It’s amazing they’re even calling him ‘Jeremy Corbyn’.
With the things being written about him, you’d think they’d stick to He Who Must Not Be Named or You Know Who. Because, apparently, the current frontrunner for the Labour Party leadership contest is Voldemort, and the Labour Party is being infiltrated by ‘hard left’ Death Eaters.
Jeremy Corbyn, a kind of token lefty candidate of the ‘Old Labour’ school, was never supposed to get onto the list of potential leaders. But he did. He was never supposed to have any real chance against the other candidates. But he does. In fact, he has enjoyed a phenomenal surge of support, with thousands of people reportedly joining the Labour Party specifically to vote for him.
This has all been portrayed as bad news, in both the Christian and mainstream press, with the slightly hysterical Sunday Times calling it a 'hard left plot to infiltrate the Labour race'. MPs voting for Corbyn were routinely referred to as ‘morons’ (a label coined for them by a former adviser to Tony Blair) in the paper. Corbyn was painted as a threat to a country if he led it and the man who would make Labour unelectable (something Murdoch’s paper would hardly mourn). He’s either a threat or unelectable. He can’t be both.
As a Christian, I believe that God has placed rulers and authorities in charge of us and I believe that, in a free democracy, if one has to choose between government running essential services (for the good of all people) and businesses running them for private profit (which will always skew benefits towards the rich), you should pick government. Because it means we all own or have a stake in the service, rather than just the rich. And Jeremy Corbyn wants to re-nationalise the railways.
As a Christian I feel a strong duty and desire to see an end to war and senseless killing, particularly on a large scale. I believe that every time a person dies without knowing Jesus it is a tragedy and I know that weapons of mass destruction make those sorts of deaths more likely on an apocalyptic scale. Jeremy Corbyn wishes to do away with nuclear weapons.
I don't want to turn this into a Corbyn Campaign Column, I just want to give some examples of how what he believes, while it may not be what you believe, is a perfectly legitimate position to hold. It is socialist, it is left wing, but it is not insane.
Some commentators have said that Corbyn's election would fatally weaken the Labour Party, and have focused on its ‘infiltration’ by people wanting to vote for Corbyn. Young people, Greens, Bennites, Communists, union members and Old Labour voters have all joined. Has there been rejoicing? No. There have been calls to halt the leadership race altogether. Because the wrong kind of people have been joining.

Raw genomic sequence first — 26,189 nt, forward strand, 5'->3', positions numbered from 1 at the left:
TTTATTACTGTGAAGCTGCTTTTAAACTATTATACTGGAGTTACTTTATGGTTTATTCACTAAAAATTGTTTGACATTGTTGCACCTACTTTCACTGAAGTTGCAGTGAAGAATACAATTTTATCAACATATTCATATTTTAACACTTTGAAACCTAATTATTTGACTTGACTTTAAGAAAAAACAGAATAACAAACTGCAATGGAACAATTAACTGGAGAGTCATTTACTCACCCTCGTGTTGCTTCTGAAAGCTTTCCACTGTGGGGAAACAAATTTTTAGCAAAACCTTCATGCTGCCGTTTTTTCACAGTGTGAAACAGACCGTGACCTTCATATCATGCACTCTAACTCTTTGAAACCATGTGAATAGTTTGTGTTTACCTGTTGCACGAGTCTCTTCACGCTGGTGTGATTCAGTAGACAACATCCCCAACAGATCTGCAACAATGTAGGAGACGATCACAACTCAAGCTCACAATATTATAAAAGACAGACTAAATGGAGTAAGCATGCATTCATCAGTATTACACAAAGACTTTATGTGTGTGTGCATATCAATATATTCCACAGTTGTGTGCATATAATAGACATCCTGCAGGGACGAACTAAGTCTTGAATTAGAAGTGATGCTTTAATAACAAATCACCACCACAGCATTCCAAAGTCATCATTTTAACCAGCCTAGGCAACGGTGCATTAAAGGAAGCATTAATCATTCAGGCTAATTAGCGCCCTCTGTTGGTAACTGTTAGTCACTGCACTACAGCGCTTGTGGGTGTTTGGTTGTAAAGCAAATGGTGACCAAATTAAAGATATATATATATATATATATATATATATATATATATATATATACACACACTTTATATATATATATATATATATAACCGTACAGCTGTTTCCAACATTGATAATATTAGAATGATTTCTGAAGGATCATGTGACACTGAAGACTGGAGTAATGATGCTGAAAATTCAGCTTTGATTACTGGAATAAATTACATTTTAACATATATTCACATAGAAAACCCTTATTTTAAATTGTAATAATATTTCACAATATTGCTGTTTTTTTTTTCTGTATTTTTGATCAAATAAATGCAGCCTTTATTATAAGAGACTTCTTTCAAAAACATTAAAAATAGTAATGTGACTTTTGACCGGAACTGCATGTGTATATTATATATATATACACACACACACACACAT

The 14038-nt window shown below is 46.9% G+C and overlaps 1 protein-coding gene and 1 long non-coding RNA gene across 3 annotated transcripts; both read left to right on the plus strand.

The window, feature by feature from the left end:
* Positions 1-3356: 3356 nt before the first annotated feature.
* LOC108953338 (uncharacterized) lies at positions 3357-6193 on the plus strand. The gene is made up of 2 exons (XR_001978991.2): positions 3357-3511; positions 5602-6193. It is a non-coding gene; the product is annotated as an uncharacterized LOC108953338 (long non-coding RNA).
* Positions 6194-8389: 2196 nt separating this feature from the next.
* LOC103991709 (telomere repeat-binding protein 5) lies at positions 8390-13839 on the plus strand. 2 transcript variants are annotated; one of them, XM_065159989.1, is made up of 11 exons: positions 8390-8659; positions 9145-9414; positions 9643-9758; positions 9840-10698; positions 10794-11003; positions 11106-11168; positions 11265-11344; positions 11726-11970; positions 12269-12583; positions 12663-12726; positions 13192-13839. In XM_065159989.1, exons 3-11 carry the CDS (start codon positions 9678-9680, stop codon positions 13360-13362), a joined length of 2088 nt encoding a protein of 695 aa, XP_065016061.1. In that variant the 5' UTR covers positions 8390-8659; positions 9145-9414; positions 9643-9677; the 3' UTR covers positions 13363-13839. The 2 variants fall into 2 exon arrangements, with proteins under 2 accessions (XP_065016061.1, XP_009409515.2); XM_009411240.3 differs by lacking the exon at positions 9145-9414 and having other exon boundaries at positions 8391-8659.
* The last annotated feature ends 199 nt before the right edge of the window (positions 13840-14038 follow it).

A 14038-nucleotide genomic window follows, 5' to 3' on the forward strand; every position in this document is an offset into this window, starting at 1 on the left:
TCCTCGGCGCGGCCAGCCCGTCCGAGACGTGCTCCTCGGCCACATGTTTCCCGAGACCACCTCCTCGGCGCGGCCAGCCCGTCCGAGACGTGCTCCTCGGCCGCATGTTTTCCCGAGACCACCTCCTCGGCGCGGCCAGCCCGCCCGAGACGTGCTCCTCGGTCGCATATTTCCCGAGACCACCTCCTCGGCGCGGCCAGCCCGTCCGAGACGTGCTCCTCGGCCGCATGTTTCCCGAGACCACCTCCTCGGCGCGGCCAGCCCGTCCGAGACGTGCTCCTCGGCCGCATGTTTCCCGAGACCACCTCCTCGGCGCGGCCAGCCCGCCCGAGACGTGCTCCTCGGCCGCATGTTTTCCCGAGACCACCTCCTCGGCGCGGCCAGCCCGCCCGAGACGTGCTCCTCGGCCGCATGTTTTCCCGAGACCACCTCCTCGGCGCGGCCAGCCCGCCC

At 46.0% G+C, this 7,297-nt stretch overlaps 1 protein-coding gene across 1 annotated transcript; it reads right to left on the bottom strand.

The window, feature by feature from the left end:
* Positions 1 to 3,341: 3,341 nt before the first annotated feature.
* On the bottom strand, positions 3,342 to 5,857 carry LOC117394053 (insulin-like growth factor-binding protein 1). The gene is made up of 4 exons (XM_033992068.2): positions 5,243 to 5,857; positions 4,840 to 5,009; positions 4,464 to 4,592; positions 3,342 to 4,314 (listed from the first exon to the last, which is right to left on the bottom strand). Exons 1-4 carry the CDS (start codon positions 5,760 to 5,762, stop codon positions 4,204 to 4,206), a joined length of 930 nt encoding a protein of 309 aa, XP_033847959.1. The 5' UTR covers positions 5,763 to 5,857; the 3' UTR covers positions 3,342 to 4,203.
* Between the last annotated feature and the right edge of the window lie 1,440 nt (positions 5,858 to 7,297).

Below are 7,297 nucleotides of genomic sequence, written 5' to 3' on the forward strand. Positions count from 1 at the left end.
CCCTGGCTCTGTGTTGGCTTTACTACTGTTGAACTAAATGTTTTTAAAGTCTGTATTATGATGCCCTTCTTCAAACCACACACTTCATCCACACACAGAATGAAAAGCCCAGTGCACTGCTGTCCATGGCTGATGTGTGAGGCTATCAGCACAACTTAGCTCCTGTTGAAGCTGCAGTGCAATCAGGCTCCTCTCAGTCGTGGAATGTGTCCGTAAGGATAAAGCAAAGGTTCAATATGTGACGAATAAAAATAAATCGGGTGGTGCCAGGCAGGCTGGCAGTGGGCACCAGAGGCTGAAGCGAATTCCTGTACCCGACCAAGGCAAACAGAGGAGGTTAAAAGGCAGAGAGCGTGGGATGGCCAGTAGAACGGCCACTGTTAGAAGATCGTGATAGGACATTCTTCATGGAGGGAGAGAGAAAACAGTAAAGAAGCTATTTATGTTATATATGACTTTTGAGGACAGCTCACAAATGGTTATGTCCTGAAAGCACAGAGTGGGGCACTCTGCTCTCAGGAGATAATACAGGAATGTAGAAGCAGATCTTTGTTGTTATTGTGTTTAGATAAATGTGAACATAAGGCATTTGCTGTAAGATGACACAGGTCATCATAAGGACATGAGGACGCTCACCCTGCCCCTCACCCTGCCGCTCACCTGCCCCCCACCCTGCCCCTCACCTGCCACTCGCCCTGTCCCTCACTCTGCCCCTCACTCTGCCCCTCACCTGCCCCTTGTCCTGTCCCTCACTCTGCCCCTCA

Just as only certain types of politician, who fall within a very narrow band of what is 'acceptable' politically (somewhere between right wing and centre-right, never a threat to big business or militarism), so, voters must conform. By the content of their beliefs, many in the Labour and media establishments have been suggesting that these people should not have a right to join a major party or vote for its leader. Well, that’s not how democracy works. If your argument is the wrong type of people are voting so we should stop the vote, you’re a fascist, not a democrat.
Corbyn's policy principles enjoy strong support from the public. He’s attracting new (or estranged) blood to the Party. He speaks his mind and doesn’t sound like he has focus-grouped everything he says. He publicly proposed ideas some people will disagree with. As comedian Mark Steel says, he actually disagrees with the Tories, while the other candidates feel honour bound to support Tory policy. He might actually offer voters a choice.
If Nigel Farage’s personal popularity in the last election (evidenced by UKIP’s implosion when he left) should have taught us anything, it’s that people respond well to a politician they believe is telling it like he sees it. A politician of principle. If Syriza’s initial victory in Greece tells us anything it is that parties of the left can still win elections, even without the used car salesman polished presentation of a Tony Blair or David Cameron.
You may not be left-leaning, or a Labour Party member, but the principles here are ones that all of us should care about. We should be allowed to choose our leaders – and those leaders should be more than puppets or clones. Even muggles know that.